SMART Goals: How to Set Goals and Achieve Them
Make Your Goal a SMART Goal You Can Achieve
It isn't about setting wise smart goals, it's about a goal setting system that will help you set goals that you can really achieve.
The S.M.A.R.T. Goal system will transform yours from a stated desire, into a plan of action with steps and objectives that make it an achievable work-in-progress.
S.M.A.R.T. is an acronym that stands for;
- and time-based
These tips and suggestions will address each part of the SMART goal setting process, and how to make it work for you.
"I Want to Lose Some Weight" is Not a Goal
It is a wish, and trying to use it as a goal will almost certainly result in a frustrating failure.
How much weight do you mean? Why? By when - next summer? How will you know if you achieve it? Is 5 pounds enough, or do you mean a lot more?
As you can see, that goal needs some work before it can be something you can really work on, rather than just wish for.
This is where turning it into a S.M.A.R.T. goal will help guarantee a better chance of success.
Be Specific - What Do You Want To Achieve
"I want to lose some weight" is not a specific goal, so it needs a few answers.
- Why do you want to lose weight? - Because I want to be able to wear a bikini on our summer vacation.
- How much weight do you want to lose? - 10 pounds will do it, as long as I tone up while I lose it.
- Is there a deadline to achieve your goal? - Yes, we go on a 2-week summer vacation beginning May 10th.
Of course your particular goal may require more, or fewer questions to narrow it down to a specific statement, but you can see this step has changed the vague "I want to lose some weight" into a more specific, "I want to lose 10 pounds by May 10th" goal.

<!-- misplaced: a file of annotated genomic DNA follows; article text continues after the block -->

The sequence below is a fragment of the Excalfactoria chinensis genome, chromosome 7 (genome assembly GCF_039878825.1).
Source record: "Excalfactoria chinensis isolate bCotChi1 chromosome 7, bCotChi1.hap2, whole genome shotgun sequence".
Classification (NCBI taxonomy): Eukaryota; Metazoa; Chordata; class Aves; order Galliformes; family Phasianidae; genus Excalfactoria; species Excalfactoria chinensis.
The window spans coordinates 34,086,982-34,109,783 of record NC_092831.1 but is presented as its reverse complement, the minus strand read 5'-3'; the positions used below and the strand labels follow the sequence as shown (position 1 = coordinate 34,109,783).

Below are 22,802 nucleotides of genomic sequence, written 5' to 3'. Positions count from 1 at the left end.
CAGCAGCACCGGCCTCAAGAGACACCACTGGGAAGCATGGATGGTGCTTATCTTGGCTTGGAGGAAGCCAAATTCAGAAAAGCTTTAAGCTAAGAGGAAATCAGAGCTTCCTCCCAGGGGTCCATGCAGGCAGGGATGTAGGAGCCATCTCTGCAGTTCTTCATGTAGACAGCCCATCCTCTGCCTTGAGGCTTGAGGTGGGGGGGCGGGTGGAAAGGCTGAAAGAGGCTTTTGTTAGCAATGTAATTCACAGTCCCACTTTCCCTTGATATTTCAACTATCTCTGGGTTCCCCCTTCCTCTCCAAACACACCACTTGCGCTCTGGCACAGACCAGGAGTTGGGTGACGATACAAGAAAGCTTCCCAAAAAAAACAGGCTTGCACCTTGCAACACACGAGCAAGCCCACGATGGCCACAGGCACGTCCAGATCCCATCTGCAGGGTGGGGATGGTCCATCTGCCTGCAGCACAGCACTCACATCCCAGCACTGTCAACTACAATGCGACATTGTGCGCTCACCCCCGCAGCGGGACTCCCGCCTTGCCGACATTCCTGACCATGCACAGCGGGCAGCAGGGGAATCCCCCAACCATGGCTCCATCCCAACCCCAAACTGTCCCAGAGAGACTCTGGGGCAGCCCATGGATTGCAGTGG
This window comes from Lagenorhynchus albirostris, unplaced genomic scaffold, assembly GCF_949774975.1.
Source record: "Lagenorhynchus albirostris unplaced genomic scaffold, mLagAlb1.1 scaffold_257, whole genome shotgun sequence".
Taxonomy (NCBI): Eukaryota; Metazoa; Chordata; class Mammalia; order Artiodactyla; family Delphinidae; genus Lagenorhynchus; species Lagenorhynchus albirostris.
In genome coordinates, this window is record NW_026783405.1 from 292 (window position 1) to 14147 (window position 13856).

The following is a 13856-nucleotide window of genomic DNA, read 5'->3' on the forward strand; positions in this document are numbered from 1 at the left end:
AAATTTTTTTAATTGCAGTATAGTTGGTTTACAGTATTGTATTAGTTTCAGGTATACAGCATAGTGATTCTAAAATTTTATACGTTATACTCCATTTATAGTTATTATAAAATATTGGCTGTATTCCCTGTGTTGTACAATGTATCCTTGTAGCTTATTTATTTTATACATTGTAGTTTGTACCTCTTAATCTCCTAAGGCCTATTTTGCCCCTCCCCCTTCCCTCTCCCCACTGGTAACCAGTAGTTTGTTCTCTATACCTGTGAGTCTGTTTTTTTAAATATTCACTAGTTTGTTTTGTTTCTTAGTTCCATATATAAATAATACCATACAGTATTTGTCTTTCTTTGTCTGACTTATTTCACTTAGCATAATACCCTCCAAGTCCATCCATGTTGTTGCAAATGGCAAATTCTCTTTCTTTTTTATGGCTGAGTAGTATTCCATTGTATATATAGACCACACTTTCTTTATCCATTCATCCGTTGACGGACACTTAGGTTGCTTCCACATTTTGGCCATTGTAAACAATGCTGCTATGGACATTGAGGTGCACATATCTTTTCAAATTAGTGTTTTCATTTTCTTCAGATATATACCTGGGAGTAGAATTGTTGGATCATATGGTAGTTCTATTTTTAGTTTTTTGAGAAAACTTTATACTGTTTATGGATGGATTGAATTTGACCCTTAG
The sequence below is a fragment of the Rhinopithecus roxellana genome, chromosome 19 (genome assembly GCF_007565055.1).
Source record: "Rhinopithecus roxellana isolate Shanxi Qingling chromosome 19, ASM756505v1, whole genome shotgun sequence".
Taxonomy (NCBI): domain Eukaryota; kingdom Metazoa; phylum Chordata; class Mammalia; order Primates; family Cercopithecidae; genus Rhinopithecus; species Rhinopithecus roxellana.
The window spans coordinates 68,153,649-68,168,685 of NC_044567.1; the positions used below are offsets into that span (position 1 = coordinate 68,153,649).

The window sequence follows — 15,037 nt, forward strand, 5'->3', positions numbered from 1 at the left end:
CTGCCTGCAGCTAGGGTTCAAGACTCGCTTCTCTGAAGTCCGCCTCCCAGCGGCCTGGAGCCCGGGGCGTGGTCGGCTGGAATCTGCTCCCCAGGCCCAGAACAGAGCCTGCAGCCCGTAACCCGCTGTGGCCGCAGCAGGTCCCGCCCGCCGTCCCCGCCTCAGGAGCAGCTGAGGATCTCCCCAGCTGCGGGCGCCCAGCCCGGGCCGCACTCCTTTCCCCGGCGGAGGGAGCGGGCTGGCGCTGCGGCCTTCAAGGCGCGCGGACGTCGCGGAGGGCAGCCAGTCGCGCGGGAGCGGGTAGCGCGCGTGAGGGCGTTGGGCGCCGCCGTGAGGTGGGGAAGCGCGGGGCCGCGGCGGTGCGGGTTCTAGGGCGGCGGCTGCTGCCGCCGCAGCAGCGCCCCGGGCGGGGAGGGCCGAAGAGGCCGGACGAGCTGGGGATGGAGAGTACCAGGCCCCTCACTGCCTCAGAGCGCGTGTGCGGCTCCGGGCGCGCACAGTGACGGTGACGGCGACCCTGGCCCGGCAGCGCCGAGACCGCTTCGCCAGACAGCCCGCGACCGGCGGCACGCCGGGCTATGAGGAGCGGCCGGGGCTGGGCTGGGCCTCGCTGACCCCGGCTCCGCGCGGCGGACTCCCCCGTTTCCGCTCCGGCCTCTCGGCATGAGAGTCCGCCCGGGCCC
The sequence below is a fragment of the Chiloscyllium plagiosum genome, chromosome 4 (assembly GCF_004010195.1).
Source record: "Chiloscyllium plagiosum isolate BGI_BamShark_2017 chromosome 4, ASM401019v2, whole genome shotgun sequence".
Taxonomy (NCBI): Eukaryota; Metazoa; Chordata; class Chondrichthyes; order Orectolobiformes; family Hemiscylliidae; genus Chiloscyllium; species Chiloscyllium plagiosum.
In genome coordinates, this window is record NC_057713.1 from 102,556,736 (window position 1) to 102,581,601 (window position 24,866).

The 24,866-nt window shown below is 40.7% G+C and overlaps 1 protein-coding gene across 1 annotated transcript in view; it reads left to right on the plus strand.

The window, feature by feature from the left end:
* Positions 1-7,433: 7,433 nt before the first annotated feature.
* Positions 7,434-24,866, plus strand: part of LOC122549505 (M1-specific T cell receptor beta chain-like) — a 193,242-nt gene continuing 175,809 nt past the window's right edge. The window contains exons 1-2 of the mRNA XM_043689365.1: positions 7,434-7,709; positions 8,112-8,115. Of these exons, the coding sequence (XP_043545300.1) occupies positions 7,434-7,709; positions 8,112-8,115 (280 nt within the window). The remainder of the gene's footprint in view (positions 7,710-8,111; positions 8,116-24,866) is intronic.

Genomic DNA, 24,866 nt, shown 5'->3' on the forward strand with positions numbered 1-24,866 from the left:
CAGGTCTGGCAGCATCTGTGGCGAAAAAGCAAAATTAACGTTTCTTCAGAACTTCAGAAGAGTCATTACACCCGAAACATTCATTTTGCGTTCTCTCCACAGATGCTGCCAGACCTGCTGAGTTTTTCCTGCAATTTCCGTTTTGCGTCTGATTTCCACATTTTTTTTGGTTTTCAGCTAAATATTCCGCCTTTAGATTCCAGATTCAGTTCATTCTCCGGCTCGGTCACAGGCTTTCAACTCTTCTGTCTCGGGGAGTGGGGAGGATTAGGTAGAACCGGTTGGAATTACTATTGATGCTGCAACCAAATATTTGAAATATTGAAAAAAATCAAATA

And that was a big step. Imagine how much easier it is to visualize achieving that, versus the original "wish."
Make It a Measurable Goal
Is the goal to "...to lose 10 pounds by May 10th," measurable? Of course it is, with the bathroom scale and bedroom mirrors. And it is measurable in a couple other ways:
- Most importantly it is a definite number - 10 pounds, and it can be measured by using weight scales
- It is incrementally measurable - you can measure steps of achievement. Weekly weigh-ins can be definite progress guides. If May 10th is 4 months away, then an achievable goal would be to lose 2.5 pounds a month.
- It is visually measurable - try the bikini on when you start, and then maybe each month. Visual progress will be an extra motivator.
Different goals are measurable in different ways, this was an easy example. The point is that if you can't measure your progress or success, then it is not a SMART goal, and has very little chance of success.
Be Realistic - Is Your Goal Attainable
Making sure your goal is attainable is not just smart - it is critical!
If your goal is unrealistic or unattainable, then why even consider it? If you weigh 105 pounds, then a goal to lose 40 pounds is not a realistic goal. Or if you are 65 years old and working in the mail room, then a goal to become your company's CEO in one year is probably out of reach, and unrealistic.